Statistics from the Migration Policy Institute reveal that the U.S. immigrant population stood at more than 42.4 million—or 13.3 percent of the U.S. population—in 2014. Between 2013 and 2014 alone, 1.3 million foreign-born individuals moved to the United States, making immigration law an in-demand specialization for paralegals.
What is Immigration Law?
U.S. immigration law deals with the laws surrounding temporary or permanent legal status to foreign-born individuals. It specifies eligibility requirements for entry, conditions for departure, and conditions for maintaining a period of residency.
Immigration is often said to be among the most complex of all areas of law. This distinction comes as no surprise, given the number of pathways to lawful immigration:
- Family-Based Immigration: Family-based immigration allows U.S. citizens and lawful permanent residents to bring family members into the U.S. as immediate relatives or through the family preference system.
- Employment-Based Immigration: Immigrants with valuable skills may come to the U.S. on a temporary or permanent basis. There are more than 20 types of visas for temporary nonimmigrant workers.
- Permanent Immigration: The U.S. limits employment-based visas to 140,000 every year.
- Refugees and Asylees: Legal admission is often granted to people who are fleeing persecution or who are unable to return to their homeland due to life-threatening conditions. This may also include Temporary Protected Status (TPS) and Deferred Enforced Departure (DED).
- S. Citizenship: U.S. citizenship through naturalization is reserved for individuals who have had LPR status for at least 5 years.
Immigration attorneys and the paralegals who work alongside them deal with aliens who have committed immigration or criminal violations or those threatened with deportation for violations, such as visa overstays. They also represent family reunification, deportation, business visa, citizenship, and naturalization proceedings.
Job Duties and Responsibilities of Paralegals in Immigration Law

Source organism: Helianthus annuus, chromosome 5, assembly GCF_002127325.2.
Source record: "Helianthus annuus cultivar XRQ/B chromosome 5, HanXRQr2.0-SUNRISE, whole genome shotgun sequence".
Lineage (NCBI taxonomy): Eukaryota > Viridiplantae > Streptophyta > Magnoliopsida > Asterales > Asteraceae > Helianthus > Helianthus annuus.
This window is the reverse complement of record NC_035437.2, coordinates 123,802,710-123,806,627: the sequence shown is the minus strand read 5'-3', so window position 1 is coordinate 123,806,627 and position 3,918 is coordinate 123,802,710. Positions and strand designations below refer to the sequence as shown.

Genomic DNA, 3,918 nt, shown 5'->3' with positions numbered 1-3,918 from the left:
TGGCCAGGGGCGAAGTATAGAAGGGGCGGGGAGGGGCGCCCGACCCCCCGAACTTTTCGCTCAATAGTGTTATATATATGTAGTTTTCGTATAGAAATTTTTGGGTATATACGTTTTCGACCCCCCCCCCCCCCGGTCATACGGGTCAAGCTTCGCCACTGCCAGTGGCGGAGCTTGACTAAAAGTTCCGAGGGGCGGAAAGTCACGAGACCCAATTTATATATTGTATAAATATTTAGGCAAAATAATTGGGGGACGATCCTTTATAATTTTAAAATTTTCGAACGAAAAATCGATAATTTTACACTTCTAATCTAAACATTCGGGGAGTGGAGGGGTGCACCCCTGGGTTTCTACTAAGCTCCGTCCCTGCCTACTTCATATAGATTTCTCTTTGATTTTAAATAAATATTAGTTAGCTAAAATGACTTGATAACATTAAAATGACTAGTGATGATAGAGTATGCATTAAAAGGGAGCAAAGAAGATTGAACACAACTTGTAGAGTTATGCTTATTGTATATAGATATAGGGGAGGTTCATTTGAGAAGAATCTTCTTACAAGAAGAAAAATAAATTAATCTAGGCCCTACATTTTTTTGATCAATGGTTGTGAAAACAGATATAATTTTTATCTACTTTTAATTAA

Immigration paralegals may work for private law firms, government agencies, and special interest groups. The wide-reaching job duties and responsibilities of paralegals are indicative of the multifaceted nature of immigration law.
General duties for immigration paralegals include:
- Assisting with client interviews to obtain relevant case information
- Assisting attorney with case planning strategies
- Researching, compiling, and organizing facts associated with cases
- Completing and organizing forms and client documentation
- Researching and analyzing legal sources
- Drafting motions and legal memoranda for attorney review
- Preparing forms related to Departments of Homeland Security, Justice, and Labor
- Reviewing case status and preparing regular status reports
- Maintaining database, calendars, and dockets
Paralegals in immigration law must coordinate with outside counsel, as well as federal and state agencies to ensure the timely filing of immigrant and non-immigrant visa petitions. They serve as liaisons with government agencies, such as the Department of Homeland Security.
Other job duties are often based on the specific immigration status/needs of the client:
- Preparing consular applications
- Preparing initial petition/extension of stay/change of status applications
- Preparing forms related to labor certification
- Determining eligibility based on preference categories
- Obtaining documentation to demonstrate marriage or family relationship